Mobile and wireless technology is one of the faster growing areas within the Information and Communication Technology (ICT) sector. The increase in productivity combined with lower prices and higher levels of innovation result in a definite return on investment.
There are certain factors one needs to take into consideration when purchasing a notebook, especially if this is being done for the first time, writes Gary Naidoo, deputy MD of Sahara.

It is important to understand and make sure of the reason behind the purchase. We all know about benefits like productivity, enhanced service levels and convenience, but the decision to buy a notebook has to be formulated according to key questions of  ‘why am I buying this product’ and ‘what will I use it for?’.

Essentially, the notebook is either purchased as a desktop replacement or a device that complements the users' existing infrastructure and the key requirement is then mobility.

Once you determine what the purpose of the notebook will be, you need to match this up with technical specifications. This is where one has to be diligent and cautious.

It is best to do some homework.  If the notebook is going to be used primarily for business communication and would be required for Internet banking, for example, then performance and connectivity are key factors.

The golden rule: always ask questions – such as:

* What processor or processing technology lies behind the inner-workings of the notebook?

* What capacity hard drive does it have?

* What about wireless connectivity – can it run 3G, for example?

* How will additional features or specifications influence the speed of the machine? What is the memory capacity?

* How many ports does it have?

* What operating system is loaded on the device?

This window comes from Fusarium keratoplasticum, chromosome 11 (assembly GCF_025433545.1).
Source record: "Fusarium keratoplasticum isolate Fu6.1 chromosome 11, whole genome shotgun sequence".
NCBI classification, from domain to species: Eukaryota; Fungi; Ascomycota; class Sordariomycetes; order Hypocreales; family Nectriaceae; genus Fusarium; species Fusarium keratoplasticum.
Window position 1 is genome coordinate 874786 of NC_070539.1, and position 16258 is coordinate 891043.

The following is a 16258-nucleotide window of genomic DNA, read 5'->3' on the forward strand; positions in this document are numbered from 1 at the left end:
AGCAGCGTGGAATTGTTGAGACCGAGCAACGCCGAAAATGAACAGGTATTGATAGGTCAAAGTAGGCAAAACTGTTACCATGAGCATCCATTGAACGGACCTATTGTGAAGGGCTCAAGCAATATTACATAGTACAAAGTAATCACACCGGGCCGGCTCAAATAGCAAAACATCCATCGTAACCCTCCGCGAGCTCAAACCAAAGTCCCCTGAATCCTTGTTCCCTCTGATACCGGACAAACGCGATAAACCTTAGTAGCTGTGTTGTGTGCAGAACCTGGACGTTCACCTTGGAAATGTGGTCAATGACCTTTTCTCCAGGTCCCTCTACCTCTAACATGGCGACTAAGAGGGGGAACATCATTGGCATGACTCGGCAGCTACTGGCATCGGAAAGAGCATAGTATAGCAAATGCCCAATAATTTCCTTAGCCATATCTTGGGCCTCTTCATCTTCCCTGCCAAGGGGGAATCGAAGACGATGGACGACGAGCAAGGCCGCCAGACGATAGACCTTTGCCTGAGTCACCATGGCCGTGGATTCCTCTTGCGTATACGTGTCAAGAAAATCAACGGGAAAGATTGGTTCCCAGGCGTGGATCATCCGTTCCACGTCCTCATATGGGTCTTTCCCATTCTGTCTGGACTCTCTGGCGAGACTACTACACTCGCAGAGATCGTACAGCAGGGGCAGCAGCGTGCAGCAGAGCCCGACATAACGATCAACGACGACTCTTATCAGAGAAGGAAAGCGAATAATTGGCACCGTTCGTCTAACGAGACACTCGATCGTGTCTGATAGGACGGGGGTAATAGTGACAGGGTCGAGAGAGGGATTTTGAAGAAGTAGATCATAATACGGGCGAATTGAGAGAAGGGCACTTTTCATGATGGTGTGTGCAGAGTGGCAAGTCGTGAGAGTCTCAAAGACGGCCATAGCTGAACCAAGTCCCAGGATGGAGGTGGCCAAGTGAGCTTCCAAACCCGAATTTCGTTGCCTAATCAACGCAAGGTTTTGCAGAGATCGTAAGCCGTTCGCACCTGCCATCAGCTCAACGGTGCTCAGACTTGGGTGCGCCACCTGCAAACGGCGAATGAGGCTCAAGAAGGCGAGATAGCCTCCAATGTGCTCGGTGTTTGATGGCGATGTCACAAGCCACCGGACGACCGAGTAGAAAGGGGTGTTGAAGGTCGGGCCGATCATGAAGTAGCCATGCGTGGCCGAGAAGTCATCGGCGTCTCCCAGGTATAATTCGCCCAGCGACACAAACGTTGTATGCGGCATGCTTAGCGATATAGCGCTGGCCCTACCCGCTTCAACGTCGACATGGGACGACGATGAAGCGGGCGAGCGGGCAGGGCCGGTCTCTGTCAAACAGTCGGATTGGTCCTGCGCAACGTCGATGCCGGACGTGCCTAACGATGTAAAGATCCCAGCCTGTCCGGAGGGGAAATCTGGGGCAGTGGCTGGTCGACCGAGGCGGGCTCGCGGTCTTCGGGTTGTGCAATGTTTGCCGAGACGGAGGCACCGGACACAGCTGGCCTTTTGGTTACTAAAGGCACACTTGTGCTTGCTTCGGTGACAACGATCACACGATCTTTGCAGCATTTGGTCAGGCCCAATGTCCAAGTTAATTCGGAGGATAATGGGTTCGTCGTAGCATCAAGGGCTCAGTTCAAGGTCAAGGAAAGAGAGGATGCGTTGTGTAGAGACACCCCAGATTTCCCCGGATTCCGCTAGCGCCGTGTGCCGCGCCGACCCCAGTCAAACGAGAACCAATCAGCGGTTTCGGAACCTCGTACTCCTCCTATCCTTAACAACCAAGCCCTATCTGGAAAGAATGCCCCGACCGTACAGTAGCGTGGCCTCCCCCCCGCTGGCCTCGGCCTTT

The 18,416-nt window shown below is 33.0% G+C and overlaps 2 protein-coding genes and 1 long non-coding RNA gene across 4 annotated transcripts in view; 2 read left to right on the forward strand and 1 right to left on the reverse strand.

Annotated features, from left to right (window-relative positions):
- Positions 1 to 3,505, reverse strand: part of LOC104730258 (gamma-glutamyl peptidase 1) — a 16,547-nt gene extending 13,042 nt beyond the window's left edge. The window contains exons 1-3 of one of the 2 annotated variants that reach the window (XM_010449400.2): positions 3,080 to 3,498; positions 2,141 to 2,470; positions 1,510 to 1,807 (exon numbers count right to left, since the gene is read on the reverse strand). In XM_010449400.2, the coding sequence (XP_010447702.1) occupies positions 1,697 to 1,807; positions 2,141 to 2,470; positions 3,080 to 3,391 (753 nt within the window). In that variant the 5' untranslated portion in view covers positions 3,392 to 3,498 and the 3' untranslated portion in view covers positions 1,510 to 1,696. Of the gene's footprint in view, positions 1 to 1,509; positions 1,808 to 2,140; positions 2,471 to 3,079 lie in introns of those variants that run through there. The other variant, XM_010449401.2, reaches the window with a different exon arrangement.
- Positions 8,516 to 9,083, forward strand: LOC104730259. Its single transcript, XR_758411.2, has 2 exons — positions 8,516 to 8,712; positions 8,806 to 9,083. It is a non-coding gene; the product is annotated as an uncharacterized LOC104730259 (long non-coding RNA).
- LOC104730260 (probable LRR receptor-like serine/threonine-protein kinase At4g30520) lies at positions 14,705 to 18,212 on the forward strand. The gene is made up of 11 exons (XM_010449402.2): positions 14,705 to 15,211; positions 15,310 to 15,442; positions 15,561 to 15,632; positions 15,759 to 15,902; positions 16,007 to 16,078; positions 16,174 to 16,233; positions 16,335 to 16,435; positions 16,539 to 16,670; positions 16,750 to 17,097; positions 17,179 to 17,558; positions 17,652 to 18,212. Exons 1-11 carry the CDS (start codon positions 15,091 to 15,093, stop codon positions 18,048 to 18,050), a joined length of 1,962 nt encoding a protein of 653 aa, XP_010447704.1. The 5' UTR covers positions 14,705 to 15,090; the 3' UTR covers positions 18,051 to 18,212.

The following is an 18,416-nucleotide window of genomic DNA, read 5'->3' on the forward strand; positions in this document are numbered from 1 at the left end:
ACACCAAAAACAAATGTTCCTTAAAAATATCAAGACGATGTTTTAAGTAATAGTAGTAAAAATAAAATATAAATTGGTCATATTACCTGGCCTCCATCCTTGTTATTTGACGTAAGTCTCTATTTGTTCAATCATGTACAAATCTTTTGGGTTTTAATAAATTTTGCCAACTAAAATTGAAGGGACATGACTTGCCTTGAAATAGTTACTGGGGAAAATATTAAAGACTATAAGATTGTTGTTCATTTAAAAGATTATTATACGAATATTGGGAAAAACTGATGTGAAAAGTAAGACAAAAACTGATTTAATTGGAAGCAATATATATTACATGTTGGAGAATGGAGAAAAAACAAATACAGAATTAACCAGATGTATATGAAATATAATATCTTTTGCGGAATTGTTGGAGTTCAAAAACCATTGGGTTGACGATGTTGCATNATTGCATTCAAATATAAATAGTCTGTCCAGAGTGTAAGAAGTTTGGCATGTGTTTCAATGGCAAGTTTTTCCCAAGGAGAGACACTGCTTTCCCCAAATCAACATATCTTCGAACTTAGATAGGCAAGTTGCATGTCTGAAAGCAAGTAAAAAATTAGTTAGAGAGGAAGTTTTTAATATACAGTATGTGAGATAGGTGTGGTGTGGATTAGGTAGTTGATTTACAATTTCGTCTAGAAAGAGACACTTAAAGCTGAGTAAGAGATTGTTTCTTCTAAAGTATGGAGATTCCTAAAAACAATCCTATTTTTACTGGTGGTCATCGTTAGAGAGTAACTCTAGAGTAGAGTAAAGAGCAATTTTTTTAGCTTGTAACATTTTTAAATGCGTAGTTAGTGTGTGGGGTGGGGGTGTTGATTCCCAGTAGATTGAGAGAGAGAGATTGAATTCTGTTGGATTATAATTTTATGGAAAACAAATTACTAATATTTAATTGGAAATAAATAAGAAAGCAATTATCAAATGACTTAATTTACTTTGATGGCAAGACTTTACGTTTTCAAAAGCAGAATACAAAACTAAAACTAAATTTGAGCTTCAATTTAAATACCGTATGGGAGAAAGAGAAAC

* Will this present you with the necessary technical capacity to surf the Internet and use e-mail?

* What about security?

* Does it run of an internal or external modem?

However, if the notebook is being used essentially as a work-tool outside the office, for document generation and data transfer, then space, memory capacity and flexibility supercede other considerations.

In this case the user will want to run a few programs and applications simultaneously. There may be a necessity to accommodate other peripheral devices and utilise USB flash drives and CD/DVD drives, for example.

Again, the situation is quite different if the device is being used extensively for gaming. Then, the user would normally be more interested in the product’s audio-visual offering.:

* What sound and graphic cards, if any, does the solution feature?

* What is the resolution quality of graphics?

* What is the size of the screen?

* Will this provide me with a comprehensive digital experience?

* Does the machine have the capacity to run larger games, those at the higher end of the market?

These are just a few examples of questions that a gamer could or would ask.

Aside from what the notebook will be used for, price is also important to bear in mind. Part of the reason why the mobile solutions market is expanding so rapidly is because of higher levels of innovation. This is helping to drive prices down and make products more affordable.

It is now possible to acquire a notebook for the same price as a desktop.

Other aspects to think about include:

* Battery life (if you are traveling in remote areas for a lengthy period of time, you will need a notebook with a longer battery life. Purchasing a second battery may be worthwhile)

* Physical size and weight of the machine (smaller and lighter would be the best if portability is an issue).

Competition among vendors also strengthens the industry. This, together with an increase in research and development, has led to greater variety of product and more choice for the consumer.

Notebooks used to be perceived as an expensive ‘nice-to-have’ accessory for the traveling executive or business owner. This perception has changed radically and global technology vendors now tailor their offerings to meet different requirements of a diverse and sizeable consumer market.

The fact is that notebooks and other mobile devices, including digital cameras, PDAs and phones, have become more accessible and commercially viable. User groups include everyone from top level management of a large enterprises right through to a first year student.

It is likely that new, emerging markets will open up and become available as mobile & wireless moves beyond traditional barriers and connects more people, more often.